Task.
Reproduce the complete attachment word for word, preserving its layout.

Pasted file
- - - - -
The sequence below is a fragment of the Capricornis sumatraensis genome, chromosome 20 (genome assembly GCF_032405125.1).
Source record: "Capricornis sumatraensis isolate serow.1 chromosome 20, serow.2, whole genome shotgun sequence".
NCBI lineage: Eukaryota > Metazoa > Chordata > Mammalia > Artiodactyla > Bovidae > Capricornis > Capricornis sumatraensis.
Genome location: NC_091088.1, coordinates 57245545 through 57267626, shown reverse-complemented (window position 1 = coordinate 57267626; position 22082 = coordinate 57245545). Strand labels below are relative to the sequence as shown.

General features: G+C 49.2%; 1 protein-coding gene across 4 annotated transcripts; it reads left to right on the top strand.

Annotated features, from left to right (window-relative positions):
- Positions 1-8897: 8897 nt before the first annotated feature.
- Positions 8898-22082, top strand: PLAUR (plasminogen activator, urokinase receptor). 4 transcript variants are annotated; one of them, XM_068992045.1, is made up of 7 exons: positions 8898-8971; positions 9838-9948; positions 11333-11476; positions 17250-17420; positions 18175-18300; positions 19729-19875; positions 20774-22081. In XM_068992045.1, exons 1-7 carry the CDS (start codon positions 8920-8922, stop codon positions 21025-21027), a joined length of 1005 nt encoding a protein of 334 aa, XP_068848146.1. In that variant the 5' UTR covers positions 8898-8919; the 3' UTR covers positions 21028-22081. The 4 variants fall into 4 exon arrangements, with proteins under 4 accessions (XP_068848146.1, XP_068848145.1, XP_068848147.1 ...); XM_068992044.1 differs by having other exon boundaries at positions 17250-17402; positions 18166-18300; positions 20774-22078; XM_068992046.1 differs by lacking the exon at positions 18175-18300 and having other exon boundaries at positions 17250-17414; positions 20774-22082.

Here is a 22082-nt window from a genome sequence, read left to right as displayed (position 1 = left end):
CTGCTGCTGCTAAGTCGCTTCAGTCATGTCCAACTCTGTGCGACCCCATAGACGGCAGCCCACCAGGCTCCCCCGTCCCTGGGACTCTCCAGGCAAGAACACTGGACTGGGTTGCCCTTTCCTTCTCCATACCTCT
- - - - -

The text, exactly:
The sequence below is a fragment of the Capricornis sumatraensis genome, chromosome 20 (genome assembly GCF_032405125.1).
Source record: "Capricornis sumatraensis isolate serow.1 chromosome 20, serow.2, whole genome shotgun sequence".
NCBI lineage: Eukaryota > Metazoa > Chordata > Mammalia > Artiodactyla > Bovidae > Capricornis > Capricornis sumatraensis.
Genome location: NC_091088.1, coordinates 57245545 through 57267626, shown reverse-complemented (window position 1 = coordinate 57267626; position 22082 = coordinate 57245545). Strand labels below are relative to the sequence as shown.

General features: G+C 49.2%; 1 protein-coding gene across 4 annotated transcripts; it reads left to right on the top strand.

Annotated features, from left to right (window-relative positions):
- Positions 1-8897: 8897 nt before the first annotated feature.
- Positions 8898-22082, top strand: PLAUR (plasminogen activator, urokinase receptor). 4 transcript variants are annotated; one of them, XM_068992045.1, is made up of 7 exons: positions 8898-8971; positions 9838-9948; positions 11333-11476; positions 17250-17420; positions 18175-18300; positions 19729-19875; positions 20774-22081. In XM_068992045.1, exons 1-7 carry the CDS (start codon positions 8920-8922, stop codon positions 21025-21027), a joined length of 1005 nt encoding a protein of 334 aa, XP_068848146.1. In that variant the 5' UTR covers positions 8898-8919; the 3' UTR covers positions 21028-22081. The 4 variants fall into 4 exon arrangements, with proteins under 4 accessions (XP_068848146.1, XP_068848145.1, XP_068848147.1 ...); XM_068992044.1 differs by having other exon boundaries at positions 17250-17402; positions 18166-18300; positions 20774-22078; XM_068992046.1 differs by lacking the exon at positions 18175-18300 and having other exon boundaries at positions 17250-17414; positions 20774-22082.

Here is a 22082-nt window from a genome sequence, read left to right as displayed (position 1 = left end):
CTGCTGCTGCTAAGTCGCTTCAGTCATGTCCAACTCTGTGCGACCCCATAGACGGCAGCCCACCAGGCTCCCCCGTCCCTGGGACTCTCCAGGCAAGAACACTGGACTGGGTTGCCCTTTCCTTCTCCATACCTCT